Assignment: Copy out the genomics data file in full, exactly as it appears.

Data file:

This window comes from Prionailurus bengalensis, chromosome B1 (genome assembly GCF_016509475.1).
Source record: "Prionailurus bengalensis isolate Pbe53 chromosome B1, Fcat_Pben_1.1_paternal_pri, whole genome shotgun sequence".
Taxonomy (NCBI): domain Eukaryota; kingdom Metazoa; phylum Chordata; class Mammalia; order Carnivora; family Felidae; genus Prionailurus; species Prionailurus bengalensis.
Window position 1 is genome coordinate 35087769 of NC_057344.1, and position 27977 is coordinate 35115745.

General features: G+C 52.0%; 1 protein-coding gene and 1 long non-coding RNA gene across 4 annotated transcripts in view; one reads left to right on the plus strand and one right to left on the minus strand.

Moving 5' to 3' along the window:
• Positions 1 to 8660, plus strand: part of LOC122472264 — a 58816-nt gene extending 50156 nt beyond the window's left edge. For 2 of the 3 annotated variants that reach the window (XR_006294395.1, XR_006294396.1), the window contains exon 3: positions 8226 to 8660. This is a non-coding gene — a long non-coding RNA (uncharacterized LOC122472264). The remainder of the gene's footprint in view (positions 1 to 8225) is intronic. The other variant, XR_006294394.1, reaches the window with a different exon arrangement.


This window comes from Prionailurus bengalensis, chromosome B1 (genome assembly GCF_016509475.1).
Source record: "Prionailurus bengalensis isolate Pbe53 chromosome B1, Fcat_Pben_1.1_paternal_pri, whole genome shotgun sequence".
Taxonomy (NCBI): domain Eukaryota; kingdom Metazoa; phylum Chordata; class Mammalia; order Carnivora; family Felidae; genus Prionailurus; species Prionailurus bengalensis.
Window position 1 is genome coordinate 35087769 of NC_057344.1, and position 27977 is coordinate 35115745.

General features: G+C 52.0%; 1 protein-coding gene and 1 long non-coding RNA gene across 4 annotated transcripts in view; one reads left to right on the plus strand and one right to left on the minus strand.

Moving 5' to 3' along the window:
• Positions 1 to 8660, plus strand: part of LOC122472264 — a 58816-nt gene extending 50156 nt beyond the window's left edge. For 2 of the 3 annotated variants that reach the window (XR_006294395.1, XR_006294396.1), the window contains exon 3: positions 8226 to 8660. This is a non-coding gene — a long non-coding RNA (uncharacterized LOC122472264). The remainder of the gene's footprint in view (positions 1 to 8225) is intronic. The other variant, XR_006294394.1, reaches the window with a different exon arrangement.